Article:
But risk of default is not the same as actual default. As long as the economy keeps growing and the value of the degree keeps increasing, there really isn’t a problem. At the moment, the economy is exceptionally strong – especially considering how long the current expansion has been playing out. Still, there’s some reason for alarm.
“Because of the inherent similarities between the student loan market and the sub-prime mortgage market, there is rampant fear that the student loan industry will be the next market implosion to trigger a financial crisis,” according to Investopedia. “Evidence has shown that even in the current recovering economy, the majority of new college graduates have not been able to find jobs that allow them to pay back their student loans. The result is a default rate that has been increasing since 2003.”
And here’s a thought that is a little off-topic, but only a little: subprime auto loans also exceed $1 trillion.
From a policy perspective, there are a number of ideas circulating about how to cap exposure to student loan debt and thus, perhaps, postpone the next recession. The most radical of these, coming off the stump speeches of more than a couple Democratic presidential hopefuls, is to make college free to students, at least at public institutions. Conservatives tend to oppose this because it constitutes another mandate for taxpayers to fund. Liberals aren’t all on the same page on this one because it would represent a transfer of value to families that tend to be wealthier. So a free tuition plan isn’t likely to materialize anytime soon.
What might happen, though, is a “needs test” for free tuition or a loan forgiveness program for graduates who volunteer for national service.
Another thought is getting employers to contribute to their employees’ student loan payments, in much the same way as they contribute to retirement plans or healthcare savings accounts. The reason why they don’t already is that there’s no tax incentive to do so, as a recent op-ed in The Hill points out.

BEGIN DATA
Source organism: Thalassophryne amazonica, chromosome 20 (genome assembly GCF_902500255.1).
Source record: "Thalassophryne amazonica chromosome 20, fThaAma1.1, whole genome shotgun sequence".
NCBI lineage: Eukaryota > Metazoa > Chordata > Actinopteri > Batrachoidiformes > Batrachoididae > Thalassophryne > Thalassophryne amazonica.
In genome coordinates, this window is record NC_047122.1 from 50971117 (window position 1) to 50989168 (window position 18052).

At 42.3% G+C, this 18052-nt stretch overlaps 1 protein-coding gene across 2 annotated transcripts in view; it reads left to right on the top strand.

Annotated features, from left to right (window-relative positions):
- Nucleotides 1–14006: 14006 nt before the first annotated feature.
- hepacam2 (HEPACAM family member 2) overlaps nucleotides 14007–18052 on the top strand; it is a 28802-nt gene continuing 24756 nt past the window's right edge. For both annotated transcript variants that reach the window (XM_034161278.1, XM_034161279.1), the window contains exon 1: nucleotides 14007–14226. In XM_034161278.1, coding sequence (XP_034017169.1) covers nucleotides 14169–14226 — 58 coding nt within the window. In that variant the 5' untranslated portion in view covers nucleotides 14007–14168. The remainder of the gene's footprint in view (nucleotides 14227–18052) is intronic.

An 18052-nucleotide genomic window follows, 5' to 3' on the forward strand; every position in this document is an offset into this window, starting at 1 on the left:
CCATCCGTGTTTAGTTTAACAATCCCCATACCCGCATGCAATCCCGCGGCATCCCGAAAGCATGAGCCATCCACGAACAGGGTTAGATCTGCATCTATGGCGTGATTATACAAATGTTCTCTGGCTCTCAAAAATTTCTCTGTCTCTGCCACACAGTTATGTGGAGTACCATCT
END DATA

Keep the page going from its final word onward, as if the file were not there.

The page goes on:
But this is still as theoretical as those other policy fixes and, while it has many private-sector virtues, let’s also remember that this would leave out all 60 million workers in the gig economy.
Obviously, the best way to get out of the debt trap is to not get into it in the first place. Scholarships are available for truly worthy recipients who need the money. But there will never be enough scholarship money to go around. So before cosigning on a student loan with your kid, here are some other things to consider.
Needs-based grants may be available from the federal government, the state government, or from the college itself. This involves filling out the Free Application for Federal Student Aid as well as state-level equivalent paperwork – an unpleasant task, certainly, but quite possibly the most cost-effective use of your time. Some paperwork just has to get done, no matter how one feels about it.
Work-study and other part-time jobs can at least take care of the student’s personal expenses during their college years. Considering that this generation is less likely than its predecessors to work during high school, so this might be a big leap, but it’s time to start adulting.
A $2,500 per American Opportunity Tax Credit is available through the federal government, and similar programs exist at the state level in some locations. Ask your accountant or tax professional for more details.
On one level, securing a college education is like any other business transaction. It’s OK to haggle with the school.
It’s also OK to spend a year or two in community college before transferring to a more prestigious, that is, expensive, school. When your kid gets out, nobody is likely going to care where they were a freshman or sophomore, only the name of the school on the diploma matters.
So, while there’s a lot to be concerned with when it comes to college debt, students and parents have options. If you’re planning on taking on this challenge, think about scheduling an appropriate amount of time to consider them, and plan for saving for higher education.